São Tomé and Príncipe’s economic growth does not keep pace with the increase in population. Following the independence of Portugal in 1975, the cocoa plantations were nationalized, with declining productivity as a result of, among other things, about 3,000 Portuguese plantation owners, administrators left the country. Labor market turmoil, drought, soil depletion, plant diseases have contributed to the deteriorating economy. In the second half of the 00s, however, annual growth averaged over 5 percent.
|Gross domestic product (GDP)||$ 686,000,000|
|GDP growth rate||3.90%|
|GDP per capita||$ 3,200|
|GDP by sector|
|Proportion of the population below the national poverty line||66.2%|
|Distribution of household income|
|Top 10%||k. A.|
|Lower 10%||k. A.|
|Industrial production growth rate||4.50%|
|Investment volume||34.5% of GDP|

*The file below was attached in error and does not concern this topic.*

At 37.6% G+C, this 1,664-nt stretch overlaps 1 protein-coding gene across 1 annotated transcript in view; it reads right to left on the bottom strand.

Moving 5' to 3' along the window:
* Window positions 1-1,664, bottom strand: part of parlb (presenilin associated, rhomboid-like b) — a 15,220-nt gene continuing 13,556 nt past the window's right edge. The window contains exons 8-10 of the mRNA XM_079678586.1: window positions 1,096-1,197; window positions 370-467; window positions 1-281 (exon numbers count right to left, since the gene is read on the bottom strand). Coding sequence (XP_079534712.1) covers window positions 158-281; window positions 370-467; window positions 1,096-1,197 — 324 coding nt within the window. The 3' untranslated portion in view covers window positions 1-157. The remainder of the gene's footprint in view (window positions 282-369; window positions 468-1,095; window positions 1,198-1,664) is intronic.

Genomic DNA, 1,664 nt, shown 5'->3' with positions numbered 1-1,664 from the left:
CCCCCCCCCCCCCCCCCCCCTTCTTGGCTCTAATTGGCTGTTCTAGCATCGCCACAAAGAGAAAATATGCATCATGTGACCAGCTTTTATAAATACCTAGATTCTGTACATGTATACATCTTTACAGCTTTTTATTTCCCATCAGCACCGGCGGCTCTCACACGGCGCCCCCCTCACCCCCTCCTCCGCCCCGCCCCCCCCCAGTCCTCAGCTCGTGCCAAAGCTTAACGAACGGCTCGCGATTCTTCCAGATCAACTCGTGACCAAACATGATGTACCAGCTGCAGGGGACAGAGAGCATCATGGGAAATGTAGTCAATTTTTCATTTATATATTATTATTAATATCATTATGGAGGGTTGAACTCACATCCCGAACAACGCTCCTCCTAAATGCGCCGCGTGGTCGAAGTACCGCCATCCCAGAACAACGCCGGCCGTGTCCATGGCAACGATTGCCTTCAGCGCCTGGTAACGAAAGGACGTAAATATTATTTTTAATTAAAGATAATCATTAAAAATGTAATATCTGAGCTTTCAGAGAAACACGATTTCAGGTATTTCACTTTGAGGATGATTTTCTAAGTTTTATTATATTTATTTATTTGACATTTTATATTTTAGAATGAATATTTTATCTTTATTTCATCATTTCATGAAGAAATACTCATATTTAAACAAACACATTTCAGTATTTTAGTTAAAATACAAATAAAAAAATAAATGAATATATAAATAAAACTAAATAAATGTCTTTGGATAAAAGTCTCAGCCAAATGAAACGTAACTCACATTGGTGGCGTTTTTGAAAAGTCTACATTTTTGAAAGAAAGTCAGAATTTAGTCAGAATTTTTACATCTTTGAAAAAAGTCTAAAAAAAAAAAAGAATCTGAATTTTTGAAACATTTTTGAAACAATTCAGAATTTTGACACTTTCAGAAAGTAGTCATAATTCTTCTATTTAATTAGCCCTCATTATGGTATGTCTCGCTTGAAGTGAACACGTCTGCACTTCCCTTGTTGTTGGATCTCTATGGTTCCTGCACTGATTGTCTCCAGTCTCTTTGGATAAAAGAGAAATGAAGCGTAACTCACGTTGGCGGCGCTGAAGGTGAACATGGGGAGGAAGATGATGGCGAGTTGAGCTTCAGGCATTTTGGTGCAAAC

|National debt||88.40% of GDP|
|Foreign exchange reserves||$ 64,000,000|
|Number of visitors||12,000|
The most dominant agricultural crop is cocoa, which is also the country’s most important export product. Since the plantations for barley crops (in addition to cocoa are also grown coffee, coconuts and oil palm trees) occupy most of the arable land, the country must import most of its food needs.
The industry is undeveloped, and besides agriculture, fishing is an important source of income. As the country’s own fishing fleet is small, a large part of the state budget is financed through the sale of fishing rights to foreign fishing fleets. Oil has been found in the sea off the coast of São Tomé, but no recovery has yet begun. However, licensing money from foreign oil companies is already a significant source of income.
According to Countryaah, the most important trading partner is Portugal, which also accounts for most of the country’s extensive assistance.